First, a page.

Nasa detects ice retreat probably linked to ocean changes in region once thought stable
A group of glaciers spanning an eighth of the East Antarctica coastline are being melted by the warming seas, scientists have discovered.
This Antarctic region stores a vast amount of ice, which, if lost, would in the long-term raise global sea level by tens of metres and drown coastal settlements around the world.
Freezing temperatures meant the East Antarctica region was until recently considered largely stable but the research indicates that the area is being affected by climate change.
The vast Totten glacier was known to be retreating but the new analysis shows that nearby glaciers in the East Antarctica area are also losing ice.
To the east of Totten, in Vincennes Bay, the height of the glaciers has fallen by about three metres in total since 2008, before which no loss had been recorded.
To the west of Totten, in Wilkes Land, the rate of height loss has doubled since 2009, with glaciers losing height by about two and a half metres to date.
The data comes from detailed maps of ice movement speed and height created by Nasa from satellite information.
Alex Gardner, a glaciologist at Nasa’s jet propulsion laboratory in Pasadena, California, said: “The change doesn’t seem random, it looks systematic. That hints at underlying ocean influences that have been incredibly strong in West Antarctica. Now we might be finding clear links of the ocean starting to influence East Antarctica.”
Ice in West Antarctica is already in serious retreat, with scientists reporting a threefold acceleration in recent years, meaning it is vanishing faster than at any previously recorded time.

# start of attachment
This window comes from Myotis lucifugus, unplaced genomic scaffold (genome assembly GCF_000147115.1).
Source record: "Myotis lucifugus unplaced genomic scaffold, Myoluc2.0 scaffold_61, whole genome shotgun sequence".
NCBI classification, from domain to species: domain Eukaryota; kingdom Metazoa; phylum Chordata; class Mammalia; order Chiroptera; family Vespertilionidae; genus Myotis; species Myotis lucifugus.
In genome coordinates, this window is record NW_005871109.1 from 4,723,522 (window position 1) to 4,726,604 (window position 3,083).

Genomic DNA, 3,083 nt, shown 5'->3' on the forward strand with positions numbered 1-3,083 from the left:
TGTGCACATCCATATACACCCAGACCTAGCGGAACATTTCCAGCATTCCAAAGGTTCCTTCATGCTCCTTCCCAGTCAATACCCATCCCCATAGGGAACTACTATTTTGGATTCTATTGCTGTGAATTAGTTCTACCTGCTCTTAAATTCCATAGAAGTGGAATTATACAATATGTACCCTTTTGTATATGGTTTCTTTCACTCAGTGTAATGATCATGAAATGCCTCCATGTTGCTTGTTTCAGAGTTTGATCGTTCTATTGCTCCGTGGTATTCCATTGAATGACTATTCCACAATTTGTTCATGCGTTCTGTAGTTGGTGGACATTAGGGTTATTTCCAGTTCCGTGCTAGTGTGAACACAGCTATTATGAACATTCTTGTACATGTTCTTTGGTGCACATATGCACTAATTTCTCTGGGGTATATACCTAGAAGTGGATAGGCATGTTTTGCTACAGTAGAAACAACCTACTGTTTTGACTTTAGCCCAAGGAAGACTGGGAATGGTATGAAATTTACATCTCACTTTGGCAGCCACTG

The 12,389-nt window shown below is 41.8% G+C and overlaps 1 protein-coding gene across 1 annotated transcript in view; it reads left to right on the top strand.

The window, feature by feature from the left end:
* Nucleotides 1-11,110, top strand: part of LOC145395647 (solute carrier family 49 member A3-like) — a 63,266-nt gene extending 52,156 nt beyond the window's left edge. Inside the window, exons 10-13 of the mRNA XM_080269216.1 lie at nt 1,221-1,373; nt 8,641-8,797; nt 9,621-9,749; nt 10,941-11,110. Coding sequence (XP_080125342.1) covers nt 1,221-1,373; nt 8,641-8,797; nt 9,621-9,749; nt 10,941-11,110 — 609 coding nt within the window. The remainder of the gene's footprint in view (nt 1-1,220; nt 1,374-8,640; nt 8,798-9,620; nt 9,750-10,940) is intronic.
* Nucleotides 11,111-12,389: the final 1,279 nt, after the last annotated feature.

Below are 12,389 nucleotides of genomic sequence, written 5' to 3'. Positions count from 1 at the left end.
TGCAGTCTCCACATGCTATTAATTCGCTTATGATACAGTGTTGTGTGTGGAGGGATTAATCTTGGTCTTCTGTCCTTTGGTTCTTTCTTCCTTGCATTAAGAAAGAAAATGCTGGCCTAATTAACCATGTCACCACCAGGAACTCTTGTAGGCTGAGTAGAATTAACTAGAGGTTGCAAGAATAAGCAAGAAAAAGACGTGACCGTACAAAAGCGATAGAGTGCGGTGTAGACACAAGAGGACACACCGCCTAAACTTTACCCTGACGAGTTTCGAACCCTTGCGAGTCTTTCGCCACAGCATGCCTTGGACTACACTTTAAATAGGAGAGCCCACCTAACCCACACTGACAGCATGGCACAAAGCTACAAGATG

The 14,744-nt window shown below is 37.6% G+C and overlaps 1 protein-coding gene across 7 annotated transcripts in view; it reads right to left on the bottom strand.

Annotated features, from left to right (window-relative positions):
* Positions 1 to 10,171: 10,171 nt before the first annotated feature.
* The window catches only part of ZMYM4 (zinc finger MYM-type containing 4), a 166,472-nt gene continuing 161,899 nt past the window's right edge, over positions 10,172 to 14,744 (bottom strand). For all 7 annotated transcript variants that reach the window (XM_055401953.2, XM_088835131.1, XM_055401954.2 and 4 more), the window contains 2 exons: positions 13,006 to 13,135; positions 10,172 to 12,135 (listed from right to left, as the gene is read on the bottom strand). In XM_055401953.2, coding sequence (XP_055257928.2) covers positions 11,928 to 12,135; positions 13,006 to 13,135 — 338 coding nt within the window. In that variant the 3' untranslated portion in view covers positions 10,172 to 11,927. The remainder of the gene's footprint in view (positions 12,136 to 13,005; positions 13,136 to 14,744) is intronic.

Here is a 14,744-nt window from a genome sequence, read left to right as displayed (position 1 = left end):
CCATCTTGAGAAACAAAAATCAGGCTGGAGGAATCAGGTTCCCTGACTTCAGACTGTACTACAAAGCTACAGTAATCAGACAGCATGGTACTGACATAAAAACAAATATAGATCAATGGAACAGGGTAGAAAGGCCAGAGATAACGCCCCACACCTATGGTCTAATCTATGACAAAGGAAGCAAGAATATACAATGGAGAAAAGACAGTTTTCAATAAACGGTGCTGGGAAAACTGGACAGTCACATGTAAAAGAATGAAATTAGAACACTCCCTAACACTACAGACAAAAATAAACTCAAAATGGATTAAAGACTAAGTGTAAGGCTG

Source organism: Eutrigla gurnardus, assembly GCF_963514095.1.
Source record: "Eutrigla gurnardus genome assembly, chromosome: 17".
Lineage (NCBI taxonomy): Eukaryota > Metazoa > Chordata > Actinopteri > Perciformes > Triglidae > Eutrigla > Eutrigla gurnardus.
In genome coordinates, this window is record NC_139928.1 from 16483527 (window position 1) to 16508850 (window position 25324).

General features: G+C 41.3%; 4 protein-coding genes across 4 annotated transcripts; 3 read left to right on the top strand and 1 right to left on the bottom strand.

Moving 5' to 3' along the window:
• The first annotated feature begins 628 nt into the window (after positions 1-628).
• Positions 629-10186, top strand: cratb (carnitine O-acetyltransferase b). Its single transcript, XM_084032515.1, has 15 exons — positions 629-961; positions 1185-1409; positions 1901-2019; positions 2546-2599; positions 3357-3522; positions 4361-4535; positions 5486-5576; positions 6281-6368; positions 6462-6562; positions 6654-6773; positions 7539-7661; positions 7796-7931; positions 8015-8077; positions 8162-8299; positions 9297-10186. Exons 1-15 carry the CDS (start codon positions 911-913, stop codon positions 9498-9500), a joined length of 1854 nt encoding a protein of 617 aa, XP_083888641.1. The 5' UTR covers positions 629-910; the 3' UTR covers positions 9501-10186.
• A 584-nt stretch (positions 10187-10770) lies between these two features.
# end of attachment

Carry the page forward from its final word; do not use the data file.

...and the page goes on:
In April, researchers found that hidden melting beneath the ocean surfacewas also increasing, putting Antarctica on track to overtake Greenland as the biggest contributor to sea-level rise.
Without big cuts in carbon emissions, the melting will continue for thousands of years.
Catherine Walker, at Nasa’s Goddard Space Flight Centre, in Maryland, used ocean temperature measurements from seals who had been tagged with sensors, as well as computer modelling, to show that the heat delivered to the glaciers in Wilkes Land and Vincennes Bay had increased. Changes in winds and the extent of sea ice are thought to have altered currents.
East Antarctica is extremely remote and relatively little studied. What happens to the glaciers will depend on how exposed to warmer water they are, and that depends on the shape of the land beneath them and the sea bed ahead of them.
“Heightened attention needs to be given to these glaciers,” said Gardner. “We need to better map the topography and the bathymetry. Only then can we be more conclusive in determining whether these glaciers will enter a phase of rapid retreat or stabilise.”
The discovery could mean much higher sea level rises than anticipated, said Chris Fogwill, a professor at Keele University in England, who was not part of the Nasa research.
“The finding has very serious repercussions for climate change and particularly sea-level rise. It has the potential to mean that our sea-level projections could be [in] an order of magnitude higher than we’re anticipating.”